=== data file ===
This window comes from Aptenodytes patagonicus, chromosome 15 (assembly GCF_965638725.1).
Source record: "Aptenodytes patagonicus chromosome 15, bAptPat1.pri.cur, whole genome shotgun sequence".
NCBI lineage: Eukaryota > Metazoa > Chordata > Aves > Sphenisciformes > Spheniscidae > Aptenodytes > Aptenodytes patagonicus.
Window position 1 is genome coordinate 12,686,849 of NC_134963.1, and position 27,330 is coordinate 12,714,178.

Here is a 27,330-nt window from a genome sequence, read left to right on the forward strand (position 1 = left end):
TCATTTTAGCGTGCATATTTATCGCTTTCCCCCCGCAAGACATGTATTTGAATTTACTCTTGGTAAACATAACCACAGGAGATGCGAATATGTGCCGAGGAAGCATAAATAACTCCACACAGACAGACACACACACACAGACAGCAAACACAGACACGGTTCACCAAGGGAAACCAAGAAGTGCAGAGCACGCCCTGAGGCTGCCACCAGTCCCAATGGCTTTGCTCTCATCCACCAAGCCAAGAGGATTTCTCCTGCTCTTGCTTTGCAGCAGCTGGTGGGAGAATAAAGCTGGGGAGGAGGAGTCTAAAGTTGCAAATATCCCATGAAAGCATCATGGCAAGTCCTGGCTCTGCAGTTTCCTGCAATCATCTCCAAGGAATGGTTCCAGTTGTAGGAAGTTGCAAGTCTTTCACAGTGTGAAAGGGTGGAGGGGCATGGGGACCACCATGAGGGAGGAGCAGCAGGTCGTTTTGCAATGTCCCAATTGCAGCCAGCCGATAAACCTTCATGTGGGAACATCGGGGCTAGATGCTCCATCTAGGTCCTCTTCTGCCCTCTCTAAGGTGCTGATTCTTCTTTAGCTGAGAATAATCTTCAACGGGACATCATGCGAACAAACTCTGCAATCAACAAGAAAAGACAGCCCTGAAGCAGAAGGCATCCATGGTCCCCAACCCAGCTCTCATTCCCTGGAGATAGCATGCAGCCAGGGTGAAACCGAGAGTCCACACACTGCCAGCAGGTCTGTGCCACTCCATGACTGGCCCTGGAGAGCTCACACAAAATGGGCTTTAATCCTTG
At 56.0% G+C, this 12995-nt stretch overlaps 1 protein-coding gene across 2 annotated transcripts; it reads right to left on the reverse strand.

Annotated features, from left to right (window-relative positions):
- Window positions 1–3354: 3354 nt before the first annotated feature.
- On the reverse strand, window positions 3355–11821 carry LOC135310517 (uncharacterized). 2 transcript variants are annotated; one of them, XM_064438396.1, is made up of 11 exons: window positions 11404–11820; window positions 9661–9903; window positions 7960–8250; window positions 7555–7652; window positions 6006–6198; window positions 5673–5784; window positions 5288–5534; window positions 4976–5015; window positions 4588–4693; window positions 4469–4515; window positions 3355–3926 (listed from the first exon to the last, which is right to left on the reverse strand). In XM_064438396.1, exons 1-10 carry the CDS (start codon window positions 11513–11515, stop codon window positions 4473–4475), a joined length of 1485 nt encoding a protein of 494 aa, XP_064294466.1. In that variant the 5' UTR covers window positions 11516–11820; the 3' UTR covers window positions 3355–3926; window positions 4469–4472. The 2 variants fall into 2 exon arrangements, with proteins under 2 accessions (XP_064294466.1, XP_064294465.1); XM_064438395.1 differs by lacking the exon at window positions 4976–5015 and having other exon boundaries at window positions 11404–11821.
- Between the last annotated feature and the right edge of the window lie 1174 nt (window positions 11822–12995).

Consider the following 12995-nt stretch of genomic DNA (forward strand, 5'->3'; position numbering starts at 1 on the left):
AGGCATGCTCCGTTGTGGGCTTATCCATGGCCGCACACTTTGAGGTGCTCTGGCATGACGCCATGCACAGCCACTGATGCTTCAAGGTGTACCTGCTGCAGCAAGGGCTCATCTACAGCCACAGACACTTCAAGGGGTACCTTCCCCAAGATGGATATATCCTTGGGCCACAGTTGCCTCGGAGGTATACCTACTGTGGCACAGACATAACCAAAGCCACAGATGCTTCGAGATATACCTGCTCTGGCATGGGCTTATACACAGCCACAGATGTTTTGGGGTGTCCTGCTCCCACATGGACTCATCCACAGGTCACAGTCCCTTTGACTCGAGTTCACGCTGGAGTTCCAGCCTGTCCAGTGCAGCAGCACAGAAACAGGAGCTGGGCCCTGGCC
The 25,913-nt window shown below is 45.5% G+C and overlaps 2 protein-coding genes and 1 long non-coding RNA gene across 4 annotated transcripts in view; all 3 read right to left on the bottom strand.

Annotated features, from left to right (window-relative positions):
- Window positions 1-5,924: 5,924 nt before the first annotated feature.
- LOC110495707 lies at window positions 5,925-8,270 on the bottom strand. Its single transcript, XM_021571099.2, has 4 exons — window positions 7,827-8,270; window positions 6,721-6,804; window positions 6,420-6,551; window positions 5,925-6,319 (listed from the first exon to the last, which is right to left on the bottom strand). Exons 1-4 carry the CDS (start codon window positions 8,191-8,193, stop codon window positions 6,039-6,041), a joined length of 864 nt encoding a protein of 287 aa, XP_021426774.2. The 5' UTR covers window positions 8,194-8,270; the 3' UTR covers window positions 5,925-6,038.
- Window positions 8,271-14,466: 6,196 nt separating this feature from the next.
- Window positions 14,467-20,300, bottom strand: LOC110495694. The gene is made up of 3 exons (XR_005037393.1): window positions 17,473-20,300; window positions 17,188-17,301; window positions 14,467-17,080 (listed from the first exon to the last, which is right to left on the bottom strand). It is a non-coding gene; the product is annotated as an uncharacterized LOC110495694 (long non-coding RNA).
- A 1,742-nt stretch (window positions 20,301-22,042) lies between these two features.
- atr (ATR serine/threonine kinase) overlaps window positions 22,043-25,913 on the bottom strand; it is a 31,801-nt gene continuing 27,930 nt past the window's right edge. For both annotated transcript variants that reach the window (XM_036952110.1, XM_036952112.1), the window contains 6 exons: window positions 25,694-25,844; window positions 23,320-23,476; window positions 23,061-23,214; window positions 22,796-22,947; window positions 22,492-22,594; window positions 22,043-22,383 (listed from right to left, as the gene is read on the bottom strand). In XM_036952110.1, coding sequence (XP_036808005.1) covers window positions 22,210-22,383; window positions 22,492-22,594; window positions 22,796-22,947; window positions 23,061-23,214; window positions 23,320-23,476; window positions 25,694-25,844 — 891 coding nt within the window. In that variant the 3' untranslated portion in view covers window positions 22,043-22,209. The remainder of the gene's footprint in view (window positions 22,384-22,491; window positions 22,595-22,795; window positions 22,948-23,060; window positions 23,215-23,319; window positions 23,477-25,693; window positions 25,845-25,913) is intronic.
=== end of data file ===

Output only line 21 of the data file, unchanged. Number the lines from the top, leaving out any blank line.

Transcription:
- atr (ATR serine/threonine kinase) overlaps window positions 22,043-25,913 on the bottom strand; it is a 31,801-nt gene continuing 27,930 nt past the window's right edge. For both annotated transcript variants that reach the window (XM_036952110.1, XM_036952112.1), the window contains 6 exons: window positions 25,694-25,844; window positions 23,320-23,476; window positions 23,061-23,214; window positions 22,796-22,947; window positions 22,492-22,594; window positions 22,043-22,383 (listed from right to left, as the gene is read on the bottom strand). In XM_036952110.1, coding sequence (XP_036808005.1) covers window positions 22,210-22,383; window positions 22,492-22,594; window positions 22,796-22,947; window positions 23,061-23,214; window positions 23,320-23,476; window positions 25,694-25,844 — 891 coding nt within the window. In that variant the 3' untranslated portion in view covers window positions 22,043-22,209. The remainder of the gene's footprint in view (window positions 22,384-22,491; window positions 22,595-22,795; window positions 22,948-23,060; window positions 23,215-23,319; window positions 23,477-25,693; window positions 25,845-25,913) is intronic.